On September 11, the Department of Labor (DOL) issued a final rule implementing Executive Order 13665, which prohibits federal contractors from discriminating against employees and job applicants who inquire about, discuss or disclose their own compensation or the compensation of other employees or applicants. Executive Order 13665 amends Executive Order 11246, which prohibits employment discrimination based on various protected factors (such as race, sex, religion, sexual orientation and gender identity) by revising the mandatory equal opportunity clauses in federal contracts and subcontracts, and federally assisted construction contracts. The Final Rule requires contractors to refrain from discriminatory activity and to notify employees or applicants of the contractor’s obligation not to discriminate against employees or applicants who discuss their compensation. According to the DOL, the Final Rule’s protection would typically apply where the applicant or employee uses what DOL describes as “ordinary means” to obtain this information, including conversations with co-workers.
The Final Rule generally applies to any business or organization that (1) holds a single federal contract, subcontract or federally assisted construction contract in excess of $10,000; (2) has federal contracts or subcontracts that have a combined total in excess of $10,000 in any 12-month period; or (3) holds government bills of lading, serves as a depository of federal funds, or is an issuing and paying agency for U.S. savings bonds and notes in any amount.
The DOL’s Office of Federal Contract Compliance Programs (OFCCP) has stated that this pay transparency rule allows employees and applicants to discover that they are underpaid in comparison to their peers and helps to prevent discrimination in pay based on protected factors such as race and sex. The OFCCP states that it believes the rule will help employees bring more compensation complaints to the OFCCP by allowing them to discuss compensation.
The Final Rule adopts the following changes from the proposed rule, which was published on September 17, 2014:
Revises the Equal Opportunity Clause currently in relevant federal contracts to include a provision that prohibits employers from discharging, or in any manner discriminating against, any employee or job applicant because he or she disclosed or discussed their compensation or another employee’s or applicant’s compensation.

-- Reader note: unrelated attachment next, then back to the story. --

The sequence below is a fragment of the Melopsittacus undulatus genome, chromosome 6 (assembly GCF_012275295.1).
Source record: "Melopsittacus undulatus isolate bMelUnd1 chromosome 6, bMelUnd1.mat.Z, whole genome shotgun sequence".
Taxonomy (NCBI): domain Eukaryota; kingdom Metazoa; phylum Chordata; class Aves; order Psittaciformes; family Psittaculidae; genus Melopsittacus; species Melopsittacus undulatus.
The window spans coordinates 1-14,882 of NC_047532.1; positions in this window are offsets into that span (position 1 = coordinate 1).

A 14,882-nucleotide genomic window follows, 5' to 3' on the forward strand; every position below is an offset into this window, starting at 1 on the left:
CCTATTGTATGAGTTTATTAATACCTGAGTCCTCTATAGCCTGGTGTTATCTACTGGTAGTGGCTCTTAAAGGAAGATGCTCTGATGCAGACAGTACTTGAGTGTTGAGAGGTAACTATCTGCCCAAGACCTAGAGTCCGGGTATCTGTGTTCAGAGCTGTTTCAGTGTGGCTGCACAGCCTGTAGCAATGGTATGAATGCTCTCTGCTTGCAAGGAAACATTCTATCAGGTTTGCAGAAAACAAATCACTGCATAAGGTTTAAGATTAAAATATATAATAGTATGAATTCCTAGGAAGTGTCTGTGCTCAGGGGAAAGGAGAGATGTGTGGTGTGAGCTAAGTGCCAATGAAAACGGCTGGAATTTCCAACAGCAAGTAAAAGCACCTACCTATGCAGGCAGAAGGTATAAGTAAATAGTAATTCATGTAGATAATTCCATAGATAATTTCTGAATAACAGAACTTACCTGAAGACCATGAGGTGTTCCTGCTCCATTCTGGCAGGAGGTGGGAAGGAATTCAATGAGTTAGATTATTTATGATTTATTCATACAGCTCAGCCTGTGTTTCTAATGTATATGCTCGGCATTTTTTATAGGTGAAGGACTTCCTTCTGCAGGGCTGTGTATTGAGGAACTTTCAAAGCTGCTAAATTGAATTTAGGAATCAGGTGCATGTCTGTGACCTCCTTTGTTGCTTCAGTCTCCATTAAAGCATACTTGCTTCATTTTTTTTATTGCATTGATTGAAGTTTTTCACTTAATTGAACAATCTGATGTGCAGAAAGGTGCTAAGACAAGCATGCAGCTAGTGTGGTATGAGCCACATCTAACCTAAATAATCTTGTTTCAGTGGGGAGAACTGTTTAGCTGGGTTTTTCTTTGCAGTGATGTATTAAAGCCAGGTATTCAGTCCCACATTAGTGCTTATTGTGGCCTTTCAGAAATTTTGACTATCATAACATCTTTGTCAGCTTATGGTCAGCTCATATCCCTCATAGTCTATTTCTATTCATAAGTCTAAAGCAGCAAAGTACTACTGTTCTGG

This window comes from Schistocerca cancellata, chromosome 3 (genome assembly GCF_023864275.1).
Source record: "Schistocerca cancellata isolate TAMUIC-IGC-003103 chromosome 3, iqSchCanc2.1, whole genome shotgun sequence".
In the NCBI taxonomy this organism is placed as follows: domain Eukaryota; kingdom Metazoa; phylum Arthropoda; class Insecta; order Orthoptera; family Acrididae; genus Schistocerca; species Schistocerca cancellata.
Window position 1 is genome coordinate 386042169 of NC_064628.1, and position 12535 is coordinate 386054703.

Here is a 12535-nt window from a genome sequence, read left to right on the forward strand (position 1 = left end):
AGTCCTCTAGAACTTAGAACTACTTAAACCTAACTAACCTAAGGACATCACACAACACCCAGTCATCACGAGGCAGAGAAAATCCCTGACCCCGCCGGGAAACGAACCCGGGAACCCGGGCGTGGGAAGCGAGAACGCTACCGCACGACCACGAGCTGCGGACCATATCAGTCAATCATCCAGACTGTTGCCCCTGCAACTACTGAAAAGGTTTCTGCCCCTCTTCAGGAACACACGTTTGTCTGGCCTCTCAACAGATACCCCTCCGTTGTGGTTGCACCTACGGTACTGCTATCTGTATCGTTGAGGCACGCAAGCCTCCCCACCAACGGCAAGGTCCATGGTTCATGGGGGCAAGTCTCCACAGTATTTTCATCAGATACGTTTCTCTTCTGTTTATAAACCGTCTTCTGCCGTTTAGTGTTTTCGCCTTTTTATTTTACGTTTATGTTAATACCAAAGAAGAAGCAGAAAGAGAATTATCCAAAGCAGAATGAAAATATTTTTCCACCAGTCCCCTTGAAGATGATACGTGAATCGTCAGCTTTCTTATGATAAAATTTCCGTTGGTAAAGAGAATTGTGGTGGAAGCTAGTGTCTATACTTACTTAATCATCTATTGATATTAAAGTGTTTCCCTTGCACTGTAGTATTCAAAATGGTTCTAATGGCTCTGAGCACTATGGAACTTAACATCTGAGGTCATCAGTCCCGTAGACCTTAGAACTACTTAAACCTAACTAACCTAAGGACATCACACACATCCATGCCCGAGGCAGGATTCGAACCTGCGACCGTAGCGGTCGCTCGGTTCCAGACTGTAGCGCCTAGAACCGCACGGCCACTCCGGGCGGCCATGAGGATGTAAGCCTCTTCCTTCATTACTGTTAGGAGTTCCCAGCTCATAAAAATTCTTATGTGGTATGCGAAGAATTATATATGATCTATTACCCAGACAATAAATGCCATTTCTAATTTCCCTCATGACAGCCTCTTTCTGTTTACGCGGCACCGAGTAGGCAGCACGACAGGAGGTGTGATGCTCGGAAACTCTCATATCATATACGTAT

Defines “compensation” consistent with the definition used by OFCCP in other guidance. This definition includes, but is not limited to, salary, wages, overtime pay, bonuses, commissions, vacation and holiday pay, insurance and other benefits, stock options and awards, profit sharing and retirement.
Defines “compensation information” as the amount and type of compensation provided to employees or offered to applicants, including but not limited to the contractor’s desire to attract and retain a particular employee for the value he or she is perceived to add to the company, market research about the worth and value of similar jobs in the relevant marketplace, labor union agreements, and contractor statements altering or setting employee compensation.
Defines “essential job function” as a part of an employee’s or applicant’s position if: (1) the access to compensation information is necessary in order to perform that function or other routinely assigned business task; or (2) the function or duties of the position include protecting and maintaining the privacy of employee personnel records.
Establishes two defenses for contractors – the “general defenses” and the “essential job functions defense.” Under a general defense, a contractor may argue that it took disciplinary action against an employee for “violation of a consistently and uniformly applied rule, policy, practice, agreement or other instrument” that does not promote a pay secrecy policy. Under the essential job functions defense, the protections of the Executive Order do not apply to an employee who discloses compensation information that he or she accessed or received as an essential part of his or her job function unless it falls into an exception. According to the OFCCP, this policy “recognizes that contractors are entitled to prohibit some of their employees from releasing sensitive and confidential information relating to compensation.”
According to the Final Rule, positions where access to compensation information is an “essential job function” generally include positions such as human resources officers, information technology staff, and possibly other jobs where access to compensation information is part of the job duties. It is important to note that DOL says that an employee in this position may discuss compensation in the workplace based on this information if: (1) he or she is discussing information relating to their own possible claim of compensation discrimination; or (2) he or she reports possible disparities regarding the compensation of other employees internally to a management official for the contractor or through the contractor’s internal complaint process.
The Final Rule requires employers to notify employees and job applicants of these nondiscrimination protections through employee handbooks, manuals, and their current regular means of communicating with employees and applicants. The OFCCP also encourages contractors to incorporate personnel training on this nondiscrimination provision into their implementation process as a best practice.
Employers that enter into a new federal contract or modify an existing covered federal contract on or after January 11, 2016, will be subject to the Final Rule.